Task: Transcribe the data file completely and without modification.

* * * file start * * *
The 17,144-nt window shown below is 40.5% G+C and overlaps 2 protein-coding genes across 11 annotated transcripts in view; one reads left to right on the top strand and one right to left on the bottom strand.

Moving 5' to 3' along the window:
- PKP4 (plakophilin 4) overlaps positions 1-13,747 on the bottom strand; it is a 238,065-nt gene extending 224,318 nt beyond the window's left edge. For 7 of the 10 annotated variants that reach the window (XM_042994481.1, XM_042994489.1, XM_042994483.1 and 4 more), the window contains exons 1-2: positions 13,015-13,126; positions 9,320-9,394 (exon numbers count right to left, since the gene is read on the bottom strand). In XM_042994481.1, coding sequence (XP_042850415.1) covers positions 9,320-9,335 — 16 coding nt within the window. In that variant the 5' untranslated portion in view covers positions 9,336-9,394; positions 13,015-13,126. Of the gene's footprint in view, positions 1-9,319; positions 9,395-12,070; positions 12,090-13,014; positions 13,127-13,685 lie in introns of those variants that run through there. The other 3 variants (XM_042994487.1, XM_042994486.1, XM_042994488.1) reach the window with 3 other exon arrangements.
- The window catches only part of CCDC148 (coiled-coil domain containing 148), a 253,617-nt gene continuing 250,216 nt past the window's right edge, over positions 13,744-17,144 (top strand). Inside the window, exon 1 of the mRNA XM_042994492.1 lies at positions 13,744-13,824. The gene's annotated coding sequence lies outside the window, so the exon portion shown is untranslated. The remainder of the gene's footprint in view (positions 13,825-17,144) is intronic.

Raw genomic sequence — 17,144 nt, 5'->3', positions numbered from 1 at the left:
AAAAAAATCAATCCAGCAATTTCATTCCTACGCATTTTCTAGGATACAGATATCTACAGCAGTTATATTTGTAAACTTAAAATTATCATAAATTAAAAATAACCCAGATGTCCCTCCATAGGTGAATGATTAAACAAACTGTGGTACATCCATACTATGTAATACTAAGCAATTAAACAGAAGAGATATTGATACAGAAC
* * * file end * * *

The 17,144-nt window shown below is 40.5% G+C and overlaps 2 protein-coding genes across 11 annotated transcripts in view; one reads left to right on the top strand and one right to left on the bottom strand.

Moving 5' to 3' along the window:
- PKP4 (plakophilin 4) overlaps positions 1-13,747 on the bottom strand; it is a 238,065-nt gene extending 224,318 nt beyond the window's left edge. For 7 of the 10 annotated variants that reach the window (XM_042994481.1, XM_042994489.1, XM_042994483.1 and 4 more), the window contains exons 1-2: positions 13,015-13,126; positions 9,320-9,394 (exon numbers count right to left, since the gene is read on the bottom strand). In XM_042994481.1, coding sequence (XP_042850415.1) covers positions 9,320-9,335 — 16 coding nt within the window. In that variant the 5' untranslated portion in view covers positions 9,336-9,394; positions 13,015-13,126. Of the gene's footprint in view, positions 1-9,319; positions 9,395-12,070; positions 12,090-13,014; positions 13,127-13,685 lie in introns of those variants that run through there. The other 3 variants (XM_042994487.1, XM_042994486.1, XM_042994488.1) reach the window with 3 other exon arrangements.
- The window catches only part of CCDC148 (coiled-coil domain containing 148), a 253,617-nt gene continuing 250,216 nt past the window's right edge, over positions 13,744-17,144 (top strand). Inside the window, exon 1 of the mRNA XM_042994492.1 lies at positions 13,744-13,824. The gene's annotated coding sequence lies outside the window, so the exon portion shown is untranslated. The remainder of the gene's footprint in view (positions 13,825-17,144) is intronic.

Raw genomic sequence — 17,144 nt, 5'->3', positions numbered from 1 at the left:
AAAAAAATCAATCCAGCAATTTCATTCCTACGCATTTTCTAGGATACAGATATCTACAGCAGTTATATTTGTAAACTTAAAATTATCATAAATTAAAAATAACCCAGATGTCCCTCCATAGGTGAATGATTAAACAAACTGTGGTACATCCATACTATGTAATACTAAGCAATTAAACAGAAGAGATATTGATACAGAAC